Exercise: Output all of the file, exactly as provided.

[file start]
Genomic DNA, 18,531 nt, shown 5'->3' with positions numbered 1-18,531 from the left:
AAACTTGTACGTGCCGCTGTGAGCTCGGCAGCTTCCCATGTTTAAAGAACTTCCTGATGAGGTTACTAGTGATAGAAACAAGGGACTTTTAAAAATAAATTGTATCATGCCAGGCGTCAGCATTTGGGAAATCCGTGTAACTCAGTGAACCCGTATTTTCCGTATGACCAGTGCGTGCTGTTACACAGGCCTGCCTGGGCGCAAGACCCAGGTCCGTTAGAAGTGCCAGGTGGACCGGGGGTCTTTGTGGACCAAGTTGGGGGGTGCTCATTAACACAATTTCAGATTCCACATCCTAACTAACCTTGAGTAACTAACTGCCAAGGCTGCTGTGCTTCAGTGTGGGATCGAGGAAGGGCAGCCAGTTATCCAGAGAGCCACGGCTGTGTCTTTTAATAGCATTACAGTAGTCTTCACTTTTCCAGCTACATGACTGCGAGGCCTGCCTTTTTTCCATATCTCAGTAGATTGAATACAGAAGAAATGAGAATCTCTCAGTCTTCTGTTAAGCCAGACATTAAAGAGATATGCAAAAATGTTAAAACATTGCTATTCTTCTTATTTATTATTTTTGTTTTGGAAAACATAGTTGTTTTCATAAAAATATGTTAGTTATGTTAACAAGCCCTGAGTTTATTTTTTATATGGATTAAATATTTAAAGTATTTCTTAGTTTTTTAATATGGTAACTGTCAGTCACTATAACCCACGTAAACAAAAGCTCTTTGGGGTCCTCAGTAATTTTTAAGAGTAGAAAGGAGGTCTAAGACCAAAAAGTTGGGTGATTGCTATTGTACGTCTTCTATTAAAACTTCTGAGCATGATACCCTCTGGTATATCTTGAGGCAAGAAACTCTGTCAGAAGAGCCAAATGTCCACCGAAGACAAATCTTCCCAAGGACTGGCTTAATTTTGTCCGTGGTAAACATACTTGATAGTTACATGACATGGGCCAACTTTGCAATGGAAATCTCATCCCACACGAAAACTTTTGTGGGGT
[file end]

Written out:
Genomic DNA, 18,531 nt, shown 5'->3' with positions numbered 1-18,531 from the left:
AAACTTGTACGTGCCGCTGTGAGCTCGGCAGCTTCCCATGTTTAAAGAACTTCCTGATGAGGTTACTAGTGATAGAAACAAGGGACTTTTAAAAATAAATTGTATCATGCCAGGCGTCAGCATTTGGGAAATCCGTGTAACTCAGTGAACCCGTATTTTCCGTATGACCAGTGCGTGCTGTTACACAGGCCTGCCTGGGCGCAAGACCCAGGTCCGTTAGAAGTGCCAGGTGGACCGGGGGTCTTTGTGGACCAAGTTGGGGGGTGCTCATTAACACAATTTCAGATTCCACATCCTAACTAACCTTGAGTAACTAACTGCCAAGGCTGCTGTGCTTCAGTGTGGGATCGAGGAAGGGCAGCCAGTTATCCAGAGAGCCACGGCTGTGTCTTTTAATAGCATTACAGTAGTCTTCACTTTTCCAGCTACATGACTGCGAGGCCTGCCTTTTTTCCATATCTCAGTAGATTGAATACAGAAGAAATGAGAATCTCTCAGTCTTCTGTTAAGCCAGACATTAAAGAGATATGCAAAAATGTTAAAACATTGCTATTCTTCTTATTTATTATTTTTGTTTTGGAAAACATAGTTGTTTTCATAAAAATATGTTAGTTATGTTAACAAGCCCTGAGTTTATTTTTTATATGGATTAAATATTTAAAGTATTTCTTAGTTTTTTAATATGGTAACTGTCAGTCACTATAACCCACGTAAACAAAAGCTCTTTGGGGTCCTCAGTAATTTTTAAGAGTAGAAAGGAGGTCTAAGACCAAAAAGTTGGGTGATTGCTATTGTACGTCTTCTATTAAAACTTCTGAGCATGATACCCTCTGGTATATCTTGAGGCAAGAAACTCTGTCAGAAGAGCCAAATGTCCACCGAAGACAAATCTTCCCAAGGACTGGCTTAATTTTGTCCGTGGTAAACATACTTGATAGTTACATGACATGGGCCAACTTTGCAATGGAAATCTCATCCCACACGAAAACTTTTGTGGGGT